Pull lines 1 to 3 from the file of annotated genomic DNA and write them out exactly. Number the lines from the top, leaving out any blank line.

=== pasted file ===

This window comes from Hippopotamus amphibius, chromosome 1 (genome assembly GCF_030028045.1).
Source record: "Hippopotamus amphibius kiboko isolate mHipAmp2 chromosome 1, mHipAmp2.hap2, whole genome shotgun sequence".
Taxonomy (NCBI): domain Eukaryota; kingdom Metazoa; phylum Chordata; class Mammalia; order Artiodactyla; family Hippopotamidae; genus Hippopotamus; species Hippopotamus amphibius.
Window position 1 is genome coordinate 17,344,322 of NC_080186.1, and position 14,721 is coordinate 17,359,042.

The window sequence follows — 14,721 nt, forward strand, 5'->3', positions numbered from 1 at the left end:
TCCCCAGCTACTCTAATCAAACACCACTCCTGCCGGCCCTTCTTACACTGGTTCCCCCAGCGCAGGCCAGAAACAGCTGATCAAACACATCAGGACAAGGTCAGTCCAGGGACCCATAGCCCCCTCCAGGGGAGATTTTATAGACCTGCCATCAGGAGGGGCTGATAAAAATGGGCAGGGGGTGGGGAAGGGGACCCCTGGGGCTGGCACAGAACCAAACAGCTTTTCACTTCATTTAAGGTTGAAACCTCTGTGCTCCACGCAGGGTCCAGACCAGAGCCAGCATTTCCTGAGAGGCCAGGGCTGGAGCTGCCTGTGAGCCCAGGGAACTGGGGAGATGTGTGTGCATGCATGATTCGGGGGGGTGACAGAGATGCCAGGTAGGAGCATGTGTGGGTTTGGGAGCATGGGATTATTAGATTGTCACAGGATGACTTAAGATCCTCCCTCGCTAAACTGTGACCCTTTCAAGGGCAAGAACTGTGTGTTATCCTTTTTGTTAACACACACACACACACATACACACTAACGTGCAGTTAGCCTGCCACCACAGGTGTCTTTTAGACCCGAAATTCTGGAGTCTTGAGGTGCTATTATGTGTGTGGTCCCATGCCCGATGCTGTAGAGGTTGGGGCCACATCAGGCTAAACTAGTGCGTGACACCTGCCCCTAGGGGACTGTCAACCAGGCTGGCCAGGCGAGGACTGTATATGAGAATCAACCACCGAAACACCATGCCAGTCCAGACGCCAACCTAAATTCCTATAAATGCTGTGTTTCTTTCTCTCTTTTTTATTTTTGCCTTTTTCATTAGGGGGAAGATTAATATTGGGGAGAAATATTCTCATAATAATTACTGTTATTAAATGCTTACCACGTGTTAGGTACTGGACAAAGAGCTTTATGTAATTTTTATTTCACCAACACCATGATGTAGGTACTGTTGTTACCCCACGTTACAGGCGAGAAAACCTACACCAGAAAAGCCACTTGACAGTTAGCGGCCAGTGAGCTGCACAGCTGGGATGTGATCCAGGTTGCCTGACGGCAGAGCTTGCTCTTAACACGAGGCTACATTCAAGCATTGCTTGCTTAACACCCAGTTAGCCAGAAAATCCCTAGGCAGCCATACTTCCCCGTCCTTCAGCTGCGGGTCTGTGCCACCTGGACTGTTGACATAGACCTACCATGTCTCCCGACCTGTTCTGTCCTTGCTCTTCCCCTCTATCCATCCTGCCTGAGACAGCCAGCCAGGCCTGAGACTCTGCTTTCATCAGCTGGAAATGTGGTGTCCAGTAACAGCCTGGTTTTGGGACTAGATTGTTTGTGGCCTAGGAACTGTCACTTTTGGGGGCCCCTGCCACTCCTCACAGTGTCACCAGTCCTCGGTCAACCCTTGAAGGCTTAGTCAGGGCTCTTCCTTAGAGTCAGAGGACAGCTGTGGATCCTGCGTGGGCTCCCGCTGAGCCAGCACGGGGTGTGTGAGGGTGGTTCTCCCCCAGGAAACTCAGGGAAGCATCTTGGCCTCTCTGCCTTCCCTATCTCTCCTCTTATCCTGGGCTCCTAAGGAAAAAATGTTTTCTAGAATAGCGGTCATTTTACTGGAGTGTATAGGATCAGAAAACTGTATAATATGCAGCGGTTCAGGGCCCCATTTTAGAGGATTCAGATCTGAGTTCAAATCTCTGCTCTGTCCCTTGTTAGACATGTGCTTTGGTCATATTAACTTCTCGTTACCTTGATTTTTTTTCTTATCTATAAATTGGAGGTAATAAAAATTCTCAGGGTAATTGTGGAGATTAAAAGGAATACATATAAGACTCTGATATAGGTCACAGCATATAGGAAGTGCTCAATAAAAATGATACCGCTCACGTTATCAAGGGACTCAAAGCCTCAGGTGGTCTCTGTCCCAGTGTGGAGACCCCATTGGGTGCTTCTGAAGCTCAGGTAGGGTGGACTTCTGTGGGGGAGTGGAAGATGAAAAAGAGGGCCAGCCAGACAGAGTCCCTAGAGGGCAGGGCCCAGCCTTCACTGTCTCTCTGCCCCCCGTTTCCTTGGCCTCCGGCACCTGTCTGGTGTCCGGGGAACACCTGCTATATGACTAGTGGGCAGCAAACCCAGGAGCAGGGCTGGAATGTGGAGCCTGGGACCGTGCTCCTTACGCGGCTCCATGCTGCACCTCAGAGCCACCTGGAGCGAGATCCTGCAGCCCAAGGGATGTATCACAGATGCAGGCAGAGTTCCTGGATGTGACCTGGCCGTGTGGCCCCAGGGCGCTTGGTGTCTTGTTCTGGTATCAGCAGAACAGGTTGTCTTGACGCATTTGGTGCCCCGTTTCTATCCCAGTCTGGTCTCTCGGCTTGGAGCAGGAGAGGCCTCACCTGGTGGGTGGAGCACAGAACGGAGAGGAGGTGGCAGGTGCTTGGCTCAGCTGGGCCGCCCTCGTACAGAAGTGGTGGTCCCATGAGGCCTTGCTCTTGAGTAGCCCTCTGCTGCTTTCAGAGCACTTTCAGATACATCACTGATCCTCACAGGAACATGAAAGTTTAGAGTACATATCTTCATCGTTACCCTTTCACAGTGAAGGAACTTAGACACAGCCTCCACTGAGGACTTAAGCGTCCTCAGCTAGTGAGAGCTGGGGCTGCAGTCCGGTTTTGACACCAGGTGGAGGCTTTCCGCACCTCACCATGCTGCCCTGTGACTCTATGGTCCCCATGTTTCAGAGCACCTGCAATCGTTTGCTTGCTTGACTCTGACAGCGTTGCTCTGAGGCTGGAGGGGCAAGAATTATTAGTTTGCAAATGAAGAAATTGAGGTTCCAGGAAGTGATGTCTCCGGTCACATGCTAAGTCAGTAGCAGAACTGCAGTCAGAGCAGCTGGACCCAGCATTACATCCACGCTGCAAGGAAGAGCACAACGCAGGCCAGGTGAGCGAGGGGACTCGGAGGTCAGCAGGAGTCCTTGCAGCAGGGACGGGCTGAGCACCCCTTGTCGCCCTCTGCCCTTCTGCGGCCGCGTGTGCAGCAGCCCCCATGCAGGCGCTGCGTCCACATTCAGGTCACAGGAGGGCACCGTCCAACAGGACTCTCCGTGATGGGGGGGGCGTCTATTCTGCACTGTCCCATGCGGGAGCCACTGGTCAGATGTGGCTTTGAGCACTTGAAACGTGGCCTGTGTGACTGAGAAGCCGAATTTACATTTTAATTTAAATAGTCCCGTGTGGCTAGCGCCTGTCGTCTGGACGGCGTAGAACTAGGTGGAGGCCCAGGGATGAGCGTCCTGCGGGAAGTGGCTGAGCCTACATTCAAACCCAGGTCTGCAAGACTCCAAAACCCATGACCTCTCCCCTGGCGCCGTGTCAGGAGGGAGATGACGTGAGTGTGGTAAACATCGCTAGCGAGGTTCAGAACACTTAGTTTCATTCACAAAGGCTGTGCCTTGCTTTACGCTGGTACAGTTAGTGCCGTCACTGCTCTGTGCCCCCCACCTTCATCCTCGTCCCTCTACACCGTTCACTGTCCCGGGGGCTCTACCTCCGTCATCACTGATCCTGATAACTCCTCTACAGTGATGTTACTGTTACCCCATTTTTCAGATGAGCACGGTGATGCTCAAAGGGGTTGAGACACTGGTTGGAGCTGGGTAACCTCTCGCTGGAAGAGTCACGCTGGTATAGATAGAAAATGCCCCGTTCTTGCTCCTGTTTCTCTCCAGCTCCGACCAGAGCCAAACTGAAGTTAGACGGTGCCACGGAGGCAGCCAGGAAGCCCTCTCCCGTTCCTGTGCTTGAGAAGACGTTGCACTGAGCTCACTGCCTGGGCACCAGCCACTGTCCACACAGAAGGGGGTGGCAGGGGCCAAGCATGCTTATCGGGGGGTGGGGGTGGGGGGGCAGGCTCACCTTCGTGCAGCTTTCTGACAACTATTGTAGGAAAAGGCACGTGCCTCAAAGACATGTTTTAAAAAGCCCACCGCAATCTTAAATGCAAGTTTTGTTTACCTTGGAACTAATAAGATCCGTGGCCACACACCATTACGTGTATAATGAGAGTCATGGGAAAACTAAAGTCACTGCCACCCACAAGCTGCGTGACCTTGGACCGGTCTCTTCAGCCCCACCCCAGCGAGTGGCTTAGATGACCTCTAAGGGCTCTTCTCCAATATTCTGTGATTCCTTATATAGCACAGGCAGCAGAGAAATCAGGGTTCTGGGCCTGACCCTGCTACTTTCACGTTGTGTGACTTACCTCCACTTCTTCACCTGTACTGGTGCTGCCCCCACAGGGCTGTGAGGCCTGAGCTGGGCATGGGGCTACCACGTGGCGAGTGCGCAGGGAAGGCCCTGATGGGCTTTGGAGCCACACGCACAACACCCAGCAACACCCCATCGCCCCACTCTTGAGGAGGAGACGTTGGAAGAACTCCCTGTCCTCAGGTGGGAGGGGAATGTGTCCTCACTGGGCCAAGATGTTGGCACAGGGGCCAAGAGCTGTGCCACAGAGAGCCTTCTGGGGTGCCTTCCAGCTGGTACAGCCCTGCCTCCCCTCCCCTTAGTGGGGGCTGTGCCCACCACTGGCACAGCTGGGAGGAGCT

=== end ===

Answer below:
This window comes from Hippopotamus amphibius, chromosome 1 (genome assembly GCF_030028045.1).
Source record: "Hippopotamus amphibius kiboko isolate mHipAmp2 chromosome 1, mHipAmp2.hap2, whole genome shotgun sequence".
Taxonomy (NCBI): domain Eukaryota; kingdom Metazoa; phylum Chordata; class Mammalia; order Artiodactyla; family Hippopotamidae; genus Hippopotamus; species Hippopotamus amphibius.